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Pound to US Dollar Exchange Rate Forecast: UK CPI This Week

May 19, 2024 - Written by Frank Davies


The Pound to Dollar exchange rate GBP/USD jumped after the latest US inflation data and, after a correction, there was a fresh advance to 5-week highs just above the 1.27 level.

Danske Bank expects GBP/USD will weaken to 1.17 on a 12-month view while ING expects the pair will be held to 1.25 as the Pound loses ground in global markets.

Both banks expect the Bank of England (BoE) will cut rates more than the Federal Reserve this year.

According to ING; “The core story here is that the UK is running a negative output gap – making the BoE far more likely to cut rates earlier and deeper than the Fed. This should keep GBP/USD subdued.”

UK economic conditions will certainly remain a key influence.

According to the latest labour-market data average earnings growth held at 5.7% compared with expectations of a decline to 5.4%.

The unemployment rate increased to 4.3% and payrolls continued to decline.

HSBC expects that a weaker labour market will have implications for the BoE.

According to HSBC; “The market is priced for a 60% chance of a rate cut at the June meeting. Our economists expect a rate cut to come in June, suggesting there is still some GBP downside ahead.”

In comments during the week, Bank of England Chief Economist Pill stated that there was the potential for a cut in interest rates during the Summer.

MPC member Greene stated that further evidence of moderating inflation was needed before interest rates could be cut.

The latest UK inflation data will be released in the week ahead with expectations that the headline rate will slide to near 2.0%.

The data will have a pivotal impact on BoE rate expectations.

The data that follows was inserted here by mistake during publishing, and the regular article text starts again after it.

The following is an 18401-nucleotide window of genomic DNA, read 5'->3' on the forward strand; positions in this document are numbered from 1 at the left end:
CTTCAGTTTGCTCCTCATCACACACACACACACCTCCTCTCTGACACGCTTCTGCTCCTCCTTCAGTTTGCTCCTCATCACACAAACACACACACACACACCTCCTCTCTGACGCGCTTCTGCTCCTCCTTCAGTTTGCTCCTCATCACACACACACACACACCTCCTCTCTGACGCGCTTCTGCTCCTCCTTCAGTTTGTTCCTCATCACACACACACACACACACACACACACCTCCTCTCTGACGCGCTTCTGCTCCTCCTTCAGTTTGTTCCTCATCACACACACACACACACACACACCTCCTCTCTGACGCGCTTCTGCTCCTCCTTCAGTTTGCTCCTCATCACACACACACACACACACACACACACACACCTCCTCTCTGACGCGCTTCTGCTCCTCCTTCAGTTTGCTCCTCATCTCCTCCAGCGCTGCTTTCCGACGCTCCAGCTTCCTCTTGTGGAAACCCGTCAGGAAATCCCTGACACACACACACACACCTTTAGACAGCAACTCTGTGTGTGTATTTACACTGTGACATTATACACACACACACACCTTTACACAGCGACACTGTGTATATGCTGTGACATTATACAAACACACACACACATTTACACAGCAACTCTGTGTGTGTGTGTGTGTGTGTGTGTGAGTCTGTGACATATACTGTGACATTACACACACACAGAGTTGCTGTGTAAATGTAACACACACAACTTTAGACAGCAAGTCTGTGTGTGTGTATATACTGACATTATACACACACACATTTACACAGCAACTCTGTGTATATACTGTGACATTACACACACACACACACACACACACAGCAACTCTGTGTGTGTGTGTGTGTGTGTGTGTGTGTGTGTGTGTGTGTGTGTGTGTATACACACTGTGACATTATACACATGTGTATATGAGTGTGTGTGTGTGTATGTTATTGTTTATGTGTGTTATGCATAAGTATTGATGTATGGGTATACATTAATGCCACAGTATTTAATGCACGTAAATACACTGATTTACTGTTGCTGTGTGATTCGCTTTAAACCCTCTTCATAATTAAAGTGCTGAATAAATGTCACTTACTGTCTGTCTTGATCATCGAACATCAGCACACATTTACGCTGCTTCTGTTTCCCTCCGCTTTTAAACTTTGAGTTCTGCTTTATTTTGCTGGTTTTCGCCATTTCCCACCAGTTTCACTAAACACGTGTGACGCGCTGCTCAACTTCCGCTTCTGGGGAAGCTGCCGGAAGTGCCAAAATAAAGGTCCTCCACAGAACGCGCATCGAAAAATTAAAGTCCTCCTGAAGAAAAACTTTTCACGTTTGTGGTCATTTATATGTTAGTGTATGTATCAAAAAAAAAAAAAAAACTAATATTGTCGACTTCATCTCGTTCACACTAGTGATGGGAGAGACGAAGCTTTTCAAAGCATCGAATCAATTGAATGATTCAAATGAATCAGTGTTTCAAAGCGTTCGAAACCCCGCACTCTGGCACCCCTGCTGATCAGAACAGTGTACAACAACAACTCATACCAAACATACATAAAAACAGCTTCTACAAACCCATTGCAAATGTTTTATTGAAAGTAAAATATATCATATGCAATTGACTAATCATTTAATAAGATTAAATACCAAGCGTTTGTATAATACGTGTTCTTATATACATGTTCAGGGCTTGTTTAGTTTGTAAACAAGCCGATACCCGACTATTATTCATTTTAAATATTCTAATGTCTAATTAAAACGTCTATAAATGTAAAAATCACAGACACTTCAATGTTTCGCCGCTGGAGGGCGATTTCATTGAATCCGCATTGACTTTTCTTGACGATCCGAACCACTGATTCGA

Danske commented; “By extension, our long-held view of inflation not set to develop materially different in the UK compared to peers is increasingly materialising.

The bank expects three BoE rate cuts in 2024 with the first cut in June, sapping Pound support.

RBC commented; “Although the June meeting is ‘live’, our economists retain their call for the BoE to start cutting in August and deliver a total of -50bps this year.”

The bank added; “we view the risks skewed to the downside for GBP as long as UK’s imbalances continue to require persistent capital inflows and the UK resumes running ‘triple’ deficits.”

As far as the US economy is concerned Nordea commented; “On inflation, the Fed would probably need to see at least 3 months of 0.2% MOM or lower prints on core CPI to regain the confidence they had in December that inflation is on its way to 2%. That means that the July meeting is off the table and that September is the earliest we could see the Fed cutting.”

RBC notes a potential market bias; “the outsized reaction to this week’s jump in initial jobless claims shows how low the hurdle is for softer data hurting USD and conversely how high the hurdle is for further USD gains.”

Nevertheless, it expects the dollar will hold firm given the overall US fundamentals.

ING added; “the softening macro outlook could become a driver later next week. The preliminary S&P PMIs for May will provide a read on sentiment after the April ISMs slipped below the 50 threshold two weeks ago, signalling contraction.”

ING did, however, add; “we still think there is not enough thrust from US data to justify a significantly weaker greenback just yet.”

HSBC commented on the potential impact of loose financial conditions.

According to the bank; “while the USD has been supported by yields, the improvement in global growth and elevated risk appetite pose downside risks should they get greater traction. After all, the USD is a safe-haven that should wilt with equities at these levels.

HSBC, however, also pointed out that looser financial conditions will have an impact on the US economy and could force the Federal Reserve to tighten policy further.
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